A little more than two years ago, Colorado officially became the epicenter of legalized marijuana.
This went far beyond the sometimes wink-wink nature of medicinal marijuana use, where everything from Acute Gastritis to Eczema to Insomnia to Motion Sickness to Restless Leg Syndrome might qualify one for legal marijuana consumption. (Not to downplay the thousands of patients dealing with much more serious conditions who claim benefits from marijuana consumption.)
In January of 2014, Colorado was the first state in America to make legal the recreational use of pot for adults 21 and over. The Denver Post, an excellent newspaper with a long track record of award-winning journalism, responded to this historic development with a magazine and website called the Cannabist, complete with a full-time Marijuana Editor, an investigative reporter assigned to the marijuana beat and even a couple of pot critics, who write up reviews analyzing the bouquet, the taste and the type of high produced when one consumes Pineapple Express or Ghost Train or Death Panda or some other strain.
Director Mitch Dickman takes a mostly lighthearted approach to the topic, using lots of peppy and bouncy music while following the daily routines of Marijuana Editor Ricardo Baca, who comes across as a solid journalist who runs the site with the same efficiency an editor would bring to a site dedicated to business or politics; reporter Eric Gorski, a central casting, determined nerd type who talks about how he loves “the hunt” for a good story, and Ry Prichard, a photographer identified as a “weed genius” who is hired as a pot critic.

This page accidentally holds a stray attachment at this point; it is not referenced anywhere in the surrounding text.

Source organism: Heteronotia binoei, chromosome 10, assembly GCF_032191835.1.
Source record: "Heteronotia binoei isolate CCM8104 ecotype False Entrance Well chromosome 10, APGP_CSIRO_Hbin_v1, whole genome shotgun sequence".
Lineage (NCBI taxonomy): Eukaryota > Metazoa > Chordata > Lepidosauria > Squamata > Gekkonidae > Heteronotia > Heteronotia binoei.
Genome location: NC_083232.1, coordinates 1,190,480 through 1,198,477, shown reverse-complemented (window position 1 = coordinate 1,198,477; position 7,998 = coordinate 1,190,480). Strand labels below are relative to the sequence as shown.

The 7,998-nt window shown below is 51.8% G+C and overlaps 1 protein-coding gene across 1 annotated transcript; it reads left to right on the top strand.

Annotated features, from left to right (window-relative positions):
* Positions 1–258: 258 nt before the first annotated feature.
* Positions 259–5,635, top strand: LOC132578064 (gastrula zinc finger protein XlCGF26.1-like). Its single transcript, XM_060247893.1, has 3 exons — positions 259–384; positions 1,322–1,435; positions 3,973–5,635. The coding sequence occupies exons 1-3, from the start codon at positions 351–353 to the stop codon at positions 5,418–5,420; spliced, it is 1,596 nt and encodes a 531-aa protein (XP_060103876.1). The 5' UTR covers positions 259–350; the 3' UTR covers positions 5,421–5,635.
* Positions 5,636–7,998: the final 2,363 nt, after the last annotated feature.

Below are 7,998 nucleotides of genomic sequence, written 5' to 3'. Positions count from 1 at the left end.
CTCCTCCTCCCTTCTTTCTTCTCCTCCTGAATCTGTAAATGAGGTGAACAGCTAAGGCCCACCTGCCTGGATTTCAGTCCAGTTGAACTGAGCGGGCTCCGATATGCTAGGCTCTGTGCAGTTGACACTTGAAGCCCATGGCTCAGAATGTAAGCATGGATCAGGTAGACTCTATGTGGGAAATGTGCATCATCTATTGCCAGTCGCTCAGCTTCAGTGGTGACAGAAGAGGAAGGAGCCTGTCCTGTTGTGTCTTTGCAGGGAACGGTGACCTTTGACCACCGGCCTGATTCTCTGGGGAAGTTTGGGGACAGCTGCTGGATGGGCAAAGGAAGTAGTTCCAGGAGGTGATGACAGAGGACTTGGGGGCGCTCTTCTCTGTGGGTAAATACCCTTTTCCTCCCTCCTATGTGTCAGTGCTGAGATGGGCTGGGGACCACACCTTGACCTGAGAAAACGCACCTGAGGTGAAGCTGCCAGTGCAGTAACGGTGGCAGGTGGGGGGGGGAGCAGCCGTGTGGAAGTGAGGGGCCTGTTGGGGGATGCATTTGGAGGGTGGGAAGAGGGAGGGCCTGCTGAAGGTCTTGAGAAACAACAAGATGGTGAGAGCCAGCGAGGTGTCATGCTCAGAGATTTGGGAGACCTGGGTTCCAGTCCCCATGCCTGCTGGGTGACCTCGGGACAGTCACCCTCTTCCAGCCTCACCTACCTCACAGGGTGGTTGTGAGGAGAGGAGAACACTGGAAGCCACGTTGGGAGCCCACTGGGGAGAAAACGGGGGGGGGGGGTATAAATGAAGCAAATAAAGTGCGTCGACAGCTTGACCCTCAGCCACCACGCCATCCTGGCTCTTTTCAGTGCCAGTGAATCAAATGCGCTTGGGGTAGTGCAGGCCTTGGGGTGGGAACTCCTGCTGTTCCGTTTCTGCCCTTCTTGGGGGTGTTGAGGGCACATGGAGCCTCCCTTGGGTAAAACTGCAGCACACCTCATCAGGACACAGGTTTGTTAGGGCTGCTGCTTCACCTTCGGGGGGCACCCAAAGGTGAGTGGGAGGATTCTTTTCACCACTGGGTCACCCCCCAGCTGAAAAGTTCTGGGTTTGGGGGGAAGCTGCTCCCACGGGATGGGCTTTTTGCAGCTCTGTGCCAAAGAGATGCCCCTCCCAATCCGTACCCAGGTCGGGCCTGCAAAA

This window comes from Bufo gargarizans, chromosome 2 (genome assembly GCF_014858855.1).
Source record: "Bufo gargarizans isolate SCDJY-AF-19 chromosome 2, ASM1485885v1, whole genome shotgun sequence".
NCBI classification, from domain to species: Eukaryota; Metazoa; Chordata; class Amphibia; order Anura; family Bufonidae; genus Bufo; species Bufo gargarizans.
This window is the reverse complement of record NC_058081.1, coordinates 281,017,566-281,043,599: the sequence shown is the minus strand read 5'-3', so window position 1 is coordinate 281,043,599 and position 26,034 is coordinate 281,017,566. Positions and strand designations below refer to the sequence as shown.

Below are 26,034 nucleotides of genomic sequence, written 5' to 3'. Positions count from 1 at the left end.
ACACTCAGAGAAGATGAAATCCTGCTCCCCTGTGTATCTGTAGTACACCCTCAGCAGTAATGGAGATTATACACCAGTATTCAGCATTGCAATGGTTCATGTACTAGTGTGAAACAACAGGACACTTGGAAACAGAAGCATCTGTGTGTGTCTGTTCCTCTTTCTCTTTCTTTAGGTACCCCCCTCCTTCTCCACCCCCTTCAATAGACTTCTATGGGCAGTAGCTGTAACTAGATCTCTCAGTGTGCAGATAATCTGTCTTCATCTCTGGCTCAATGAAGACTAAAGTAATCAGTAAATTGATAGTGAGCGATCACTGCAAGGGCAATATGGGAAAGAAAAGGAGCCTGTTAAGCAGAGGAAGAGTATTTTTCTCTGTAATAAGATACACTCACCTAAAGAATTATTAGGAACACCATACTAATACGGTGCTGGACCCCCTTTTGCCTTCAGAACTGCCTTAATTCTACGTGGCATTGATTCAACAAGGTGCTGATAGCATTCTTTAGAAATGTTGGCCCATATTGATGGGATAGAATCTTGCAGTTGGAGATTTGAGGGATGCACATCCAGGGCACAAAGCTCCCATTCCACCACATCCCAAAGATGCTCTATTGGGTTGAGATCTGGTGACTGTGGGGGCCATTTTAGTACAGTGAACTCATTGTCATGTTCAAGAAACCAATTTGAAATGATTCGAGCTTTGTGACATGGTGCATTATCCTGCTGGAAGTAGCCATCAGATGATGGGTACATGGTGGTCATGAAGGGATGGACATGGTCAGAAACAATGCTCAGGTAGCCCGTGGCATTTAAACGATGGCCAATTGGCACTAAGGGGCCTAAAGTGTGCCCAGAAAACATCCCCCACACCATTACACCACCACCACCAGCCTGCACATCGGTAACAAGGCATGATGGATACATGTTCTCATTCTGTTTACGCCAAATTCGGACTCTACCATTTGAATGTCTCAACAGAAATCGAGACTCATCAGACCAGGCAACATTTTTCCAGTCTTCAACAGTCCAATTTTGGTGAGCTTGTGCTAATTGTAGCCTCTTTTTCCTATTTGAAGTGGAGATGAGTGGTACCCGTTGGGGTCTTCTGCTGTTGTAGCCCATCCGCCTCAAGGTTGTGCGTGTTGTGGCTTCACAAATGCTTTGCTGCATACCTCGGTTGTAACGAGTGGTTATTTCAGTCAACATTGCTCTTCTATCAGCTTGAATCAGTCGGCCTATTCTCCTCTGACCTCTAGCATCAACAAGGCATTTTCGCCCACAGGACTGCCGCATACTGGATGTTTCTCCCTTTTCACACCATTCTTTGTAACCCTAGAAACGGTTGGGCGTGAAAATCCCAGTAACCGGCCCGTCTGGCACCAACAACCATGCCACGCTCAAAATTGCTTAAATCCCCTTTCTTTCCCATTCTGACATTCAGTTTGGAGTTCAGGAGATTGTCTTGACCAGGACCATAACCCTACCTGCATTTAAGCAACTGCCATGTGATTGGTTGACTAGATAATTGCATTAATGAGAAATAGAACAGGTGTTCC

“Rolling Papers” does a nice job of outlining some of the more complex issues still swirling around this issue. It’s legal to consume pot in Colorado — but it’s still illegal at the federal level. The marijuana industry is rapidly approaching the $1 billion a year mark—but the Federal Reserve won’t accept pot proceeds in the country’s banking system.
Vendors complain about one large supplier with allegedly inaccurate labeling that passed off incredibly weak product as something much better. Parents worry because Child Protective Services in Colorado still has the right to take away your kids if you smoke pot.
In fact, one of the Cannabist’s pot critics is the mother of a 2-year-old. After she and her husband put the toddler to bed, they fire up some “Tahoe O.G.” — and they get baked.
“I’m feeling a little forgetfulness, I have to write that down,” says Mom, who adds that her husband “has a perma-smile.” It’s not a great advertisement for pot and parenting.
Cut to the newsroom, where a reporter who covers child abuse tells her pot-beat colleagues the Post wouldn’t feature a column where someone talks about downing a six-pack after putting the kids to bed.
“I hate the stony Mom,” she says. “It makes me cringe.”
At times, “Rolling Papers” is its own worst enemy. Nearly every time a strain of marijuana is referenced, director Dickman cuts to a shot of the bud on a pedestal — actually on a small, rotating pedestal, with cheesy music blasting away. It’s a goofy, irritating technique.
On balance, “Rolling Papers” is more about marijuana journalism than the big picture, and as such it’s a worthwhile endeavor. The legalization of pot in the great state of Colorado is a relatively new and still developing story, and will no doubt be the subject of deeper and more serious films down the road.
Alchemy presents a documentary directed by Mitch Dickman. Running time: 79 minutes. No MPAA rating. Opens Friday at Facets Cinematheque and on iTunes.